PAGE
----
rather, IlleLUJ IU the problem to become medicalized (Conrad Lietyst and treatment dical professional od treatments & h physicians to ficant degreto Shifted some of the physicians, ce a few hegemors ofession in regard dicalization will.com dominant force for to new possibilities in diagnoses and As the 1990s ended, medical 2007, p. 6). dominance in health care and trea After considerable scrutiny by society in the media and literature, the concept of med- minished somewhat, although phys icalization evolved over a number of years, tinue to practice with a significant mainly because of changes in the medical control. As the market has shifted process and the healthcare system (Conrad, traditional power away from 2007). Some critics have expressed that medi- consumers still experience at calization has transformed nonmedical, social, practices by the medical professi or personal problems into medical condi- their health care, and medicalizat tions and therefore has narrowed the range of tinue to be somewhat of a domin problems of what is considered acceptable for everyday living (Illich, 1975/2010). Medical wide range of human problems. professionals classify and label the symptoms and decide who is sick. What some individuals Compliance, Adherence. or groups perceive as advantages to medical and Concordance ization may be perceived as disadvantages by others and vice versa. By labeling social con- The terms compliance, adherence, and comes ditions as medical problems, medicalization dance fall under the umbrella of medicali has allowed for the extension of the sick role, tion. In the healthcare context, compliance reduced individual blame for the problem, and refers to a patient’s written or unwritte led to a focus on the individual rather than the approval of a provider’s medical treatment social context. On the other hand, many peo or a nurse’s healthcare regimen, which ple have been helped by medications and treat resents the patient’s intentions of following ment for their problems, such as alcoholism, erectile dysfunction, baldness, and many more the wishes of the provider and the suggestel human conditions. course of treatment. Compliance borders Even though physicians remain the gate- coerciveness and could indicate a paternalisa keepers for medical treatment and continue to approach that persuades patients to behave i treat most disorders, three market-driven in- a submissive manner to a prescribed regime In the past decades, society realize decline in the use of the term compliance cause of certain negative connotation healthcare providers might interpretas compliance if they perceive a certain of incompetence and deviance when ing nonconforming patient behaviors noncompliance remains a persisten terests continue to expand the medicalization of society: (1) managed care; (2) biotechnol- ogy, such as genetic possibilities and pharma- ceutical treatments; and (3) consumers. The trend for labeling human social conditions as medical problems continues to increase, with no signs of waning (Conrad, 2007). As the shift to managed care emerged, patients began to think like consumers when it comes to the medical care they receive, the providers they want, and the types of health insurance policies they can purchase. Patients as consumers became more vocal and active in their own care and demanded more services. During the same era, pharmaceutical compa- nies made enormous profits, and continue to ph the enc Orc treat persistent and their approut (197 Invention d i but by nurses broadening their ap: compliance, more effective inven result (Berg, Evangelista, & D 2002). In 1978, Barofsky discussed of patient responses to healthca treatments: (1) compliance; (2) ad nersh ta, & Dunbur Provid Assed the corda: patien and wi and ho Wadheren (3) concordance which Ban as therapeutic alliance. Th still h Barofsky chara These ne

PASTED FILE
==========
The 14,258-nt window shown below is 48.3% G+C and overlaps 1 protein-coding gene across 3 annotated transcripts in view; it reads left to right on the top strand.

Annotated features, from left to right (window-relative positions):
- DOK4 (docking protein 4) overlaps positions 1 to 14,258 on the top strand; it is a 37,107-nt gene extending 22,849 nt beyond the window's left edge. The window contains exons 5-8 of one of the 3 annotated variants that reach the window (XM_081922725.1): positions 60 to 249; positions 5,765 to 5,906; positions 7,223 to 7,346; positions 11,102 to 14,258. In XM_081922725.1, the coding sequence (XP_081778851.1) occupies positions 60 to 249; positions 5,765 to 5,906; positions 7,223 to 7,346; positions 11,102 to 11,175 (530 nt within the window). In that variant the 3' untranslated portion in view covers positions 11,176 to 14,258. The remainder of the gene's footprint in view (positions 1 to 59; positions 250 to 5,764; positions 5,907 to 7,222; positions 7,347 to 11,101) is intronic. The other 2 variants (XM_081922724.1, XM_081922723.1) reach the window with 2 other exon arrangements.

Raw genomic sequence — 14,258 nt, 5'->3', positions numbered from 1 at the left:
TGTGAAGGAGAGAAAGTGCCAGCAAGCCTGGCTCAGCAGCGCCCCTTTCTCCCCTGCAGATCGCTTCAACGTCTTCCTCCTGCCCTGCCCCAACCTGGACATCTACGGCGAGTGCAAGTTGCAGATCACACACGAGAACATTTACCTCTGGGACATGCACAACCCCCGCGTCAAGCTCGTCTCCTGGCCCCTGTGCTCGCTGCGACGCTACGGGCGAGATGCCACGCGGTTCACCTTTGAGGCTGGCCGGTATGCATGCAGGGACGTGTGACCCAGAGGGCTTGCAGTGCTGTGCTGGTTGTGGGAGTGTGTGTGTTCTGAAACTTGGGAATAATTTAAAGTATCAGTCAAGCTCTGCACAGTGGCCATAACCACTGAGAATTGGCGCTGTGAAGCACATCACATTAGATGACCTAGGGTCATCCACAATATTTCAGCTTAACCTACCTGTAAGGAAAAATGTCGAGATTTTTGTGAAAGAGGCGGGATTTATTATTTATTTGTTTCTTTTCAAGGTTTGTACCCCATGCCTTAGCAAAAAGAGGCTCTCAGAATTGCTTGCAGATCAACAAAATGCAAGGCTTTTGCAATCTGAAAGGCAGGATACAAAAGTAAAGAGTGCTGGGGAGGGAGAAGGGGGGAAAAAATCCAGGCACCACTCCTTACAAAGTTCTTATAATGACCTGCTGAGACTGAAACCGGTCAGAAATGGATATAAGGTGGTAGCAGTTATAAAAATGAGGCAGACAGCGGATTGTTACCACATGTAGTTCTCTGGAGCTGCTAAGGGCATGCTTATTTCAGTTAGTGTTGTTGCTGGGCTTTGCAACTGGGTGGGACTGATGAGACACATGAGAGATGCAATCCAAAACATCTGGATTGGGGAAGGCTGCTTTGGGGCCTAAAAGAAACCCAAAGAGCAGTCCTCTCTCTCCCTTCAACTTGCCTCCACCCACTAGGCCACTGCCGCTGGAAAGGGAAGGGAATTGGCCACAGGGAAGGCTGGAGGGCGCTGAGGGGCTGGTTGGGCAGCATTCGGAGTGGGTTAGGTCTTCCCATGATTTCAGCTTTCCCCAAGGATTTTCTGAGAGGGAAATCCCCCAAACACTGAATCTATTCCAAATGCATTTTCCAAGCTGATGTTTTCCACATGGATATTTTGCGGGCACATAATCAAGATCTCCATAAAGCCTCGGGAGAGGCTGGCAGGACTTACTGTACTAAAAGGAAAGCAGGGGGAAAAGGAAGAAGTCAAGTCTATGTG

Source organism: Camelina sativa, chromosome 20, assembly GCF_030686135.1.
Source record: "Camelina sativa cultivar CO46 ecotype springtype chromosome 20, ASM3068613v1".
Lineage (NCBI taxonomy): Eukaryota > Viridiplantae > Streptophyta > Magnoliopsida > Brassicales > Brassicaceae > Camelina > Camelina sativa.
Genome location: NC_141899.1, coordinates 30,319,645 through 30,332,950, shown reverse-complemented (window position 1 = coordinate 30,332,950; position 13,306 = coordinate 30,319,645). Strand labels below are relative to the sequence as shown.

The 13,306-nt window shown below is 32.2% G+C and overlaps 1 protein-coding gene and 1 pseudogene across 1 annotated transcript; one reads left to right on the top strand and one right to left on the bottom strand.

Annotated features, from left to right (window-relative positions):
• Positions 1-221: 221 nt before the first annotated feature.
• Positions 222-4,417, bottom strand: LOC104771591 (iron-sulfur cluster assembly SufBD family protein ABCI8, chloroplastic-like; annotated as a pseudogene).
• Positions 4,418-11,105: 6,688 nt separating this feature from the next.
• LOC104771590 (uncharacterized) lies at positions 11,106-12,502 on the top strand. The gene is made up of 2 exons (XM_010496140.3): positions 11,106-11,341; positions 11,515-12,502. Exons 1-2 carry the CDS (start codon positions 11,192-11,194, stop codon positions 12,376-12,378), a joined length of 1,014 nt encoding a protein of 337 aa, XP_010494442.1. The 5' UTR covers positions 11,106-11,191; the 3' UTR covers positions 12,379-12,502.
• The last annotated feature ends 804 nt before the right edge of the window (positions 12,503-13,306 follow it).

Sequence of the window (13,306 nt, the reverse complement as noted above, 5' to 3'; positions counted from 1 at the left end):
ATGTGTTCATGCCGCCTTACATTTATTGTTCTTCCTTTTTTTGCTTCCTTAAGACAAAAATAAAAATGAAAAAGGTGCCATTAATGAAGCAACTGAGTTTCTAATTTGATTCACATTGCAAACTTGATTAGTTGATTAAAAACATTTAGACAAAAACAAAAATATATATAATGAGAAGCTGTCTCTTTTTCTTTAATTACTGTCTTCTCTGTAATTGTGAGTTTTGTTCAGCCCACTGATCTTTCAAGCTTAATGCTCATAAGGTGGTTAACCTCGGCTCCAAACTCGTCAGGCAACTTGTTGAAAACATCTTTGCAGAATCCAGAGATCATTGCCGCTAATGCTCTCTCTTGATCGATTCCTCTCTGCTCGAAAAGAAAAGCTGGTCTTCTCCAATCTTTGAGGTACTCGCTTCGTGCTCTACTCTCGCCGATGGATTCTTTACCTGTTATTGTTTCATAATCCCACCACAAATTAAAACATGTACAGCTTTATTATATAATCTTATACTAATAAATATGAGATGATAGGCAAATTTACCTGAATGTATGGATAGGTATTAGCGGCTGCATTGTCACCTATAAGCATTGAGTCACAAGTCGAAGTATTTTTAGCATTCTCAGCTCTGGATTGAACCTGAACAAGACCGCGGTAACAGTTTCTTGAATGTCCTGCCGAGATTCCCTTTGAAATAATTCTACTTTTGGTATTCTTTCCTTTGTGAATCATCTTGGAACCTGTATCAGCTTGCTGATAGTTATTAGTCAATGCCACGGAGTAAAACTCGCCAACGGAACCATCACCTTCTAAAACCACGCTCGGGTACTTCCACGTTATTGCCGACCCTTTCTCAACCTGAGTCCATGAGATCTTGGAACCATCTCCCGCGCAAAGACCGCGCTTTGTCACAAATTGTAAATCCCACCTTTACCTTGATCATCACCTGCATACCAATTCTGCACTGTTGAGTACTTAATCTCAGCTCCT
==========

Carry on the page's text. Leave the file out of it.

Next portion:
compliance MA biance meansercion, adherence means and concordance is a therapeutic ce between the providers of care and the alliance between patient adherence. It became as medicines will be taken (Horne et al., 2005). Providers have engaged in concordance more in the United Kingdom than in any other country. The practice of concordance has many advantages, but the term needs more conceptualization and understanding for its increased use in medical and nursing prac- tice. Providers who practice concordance have encountered frequent issues when it comes to discriminating concordance from compliance and adherence. Conformity is not the only way to define rence. It became substitute for compli- in an attempt to deemphasize provider trol and emphasize patient choice in treat- s and whether the patient chooses to to a prescribed medical regimen. A more specific definition of adherence is the extent to which patients’ behaviors match the recommendations agreed upon by the provider or nurse and the patient (Horne, Weinman, Barber, Elliott, & Morgan, 2005). Providers often use the term nonadher- ence to indicate an all-or-nothing patient ap- proach, meaning that patients follow either the entire treatment regimen or none of it. The extent to which a desired treatment plan or ther- apeutic result is unlikely to be realized seems to more comprehensively capture the meaning of nonadherence. Patients cite unintentional and intentional reasons for not adhering to a treat- ment plan. Unintentional reasons for nonad- herence include financial or other constraints or limitations of memory or dexterity; intentional reasons occur when the patients’ beliefs, atti- tudes, and expectations from their family’s value system differ from the treatment plan. Patient unerence or nonadherence should not be char- acterized as good or bad; instead, it should be dered high or low adherence Nurses and physicians of sicians often find it difficult to determine of adherence because during a clinical unter, patients do not necessarily mention carly verbalize how well they adhere to the Valuing Self-Determination in a Medicalized Environment Within the healthcare system today, doing more work with fewer resources is a concern when providers plan strategies to improve a person’s health. Promoting healthy behaviors and prescribing treatment regimens yet trying to respect one’s rights to self-determination is a complex situation. One ethical question that needs to be answered is how far providers of care should go in terms of respecting the aus tonomy of patients when some of the patients behaviors burden society with enormous costs, both in terms of money and other resources. If providers and nurses are to practice ethically they need to avoid paternalistic and coercive behaviors when educating patients on strate- gies to promote healthy behaviors (Berg et al. 2002). Self-determination and decision making are critical elements in the principle of respect for autonomy. Married couples and cohabiting for autonomy. Mar partners often make healthcare decisions to gether (Osamor & Grady, 2018). Whether deci- sions are made jointly or individually, a careful balance between a person’s freedom from con- trolling influences and capacity for intentional action is necessary. The principle of respect for autonomy means that healthcare professionals the level of adhere of dearly verbaliz treatment plan. ndicates am tership, to the Corder and the patienccotiation Gordant agreeme pavent and the and wishes of the and bow treat oncordance is similar to Barofsky’s m therapeutic alliance, Concordance S a more shared approach, or part- to the treatment plan between the and the patient. Important to a con- Sreement is a negotiation between the the provider regarding the beliefs the patient and whether. when ents will he administered and respect patients’ choices and their right to their opinions. While respecting the principle for autonomy providers should offer information autonomy, provid on efficient, cost-containing treatments with a balance between risks and benefits of the proposed treatments, the costs to society for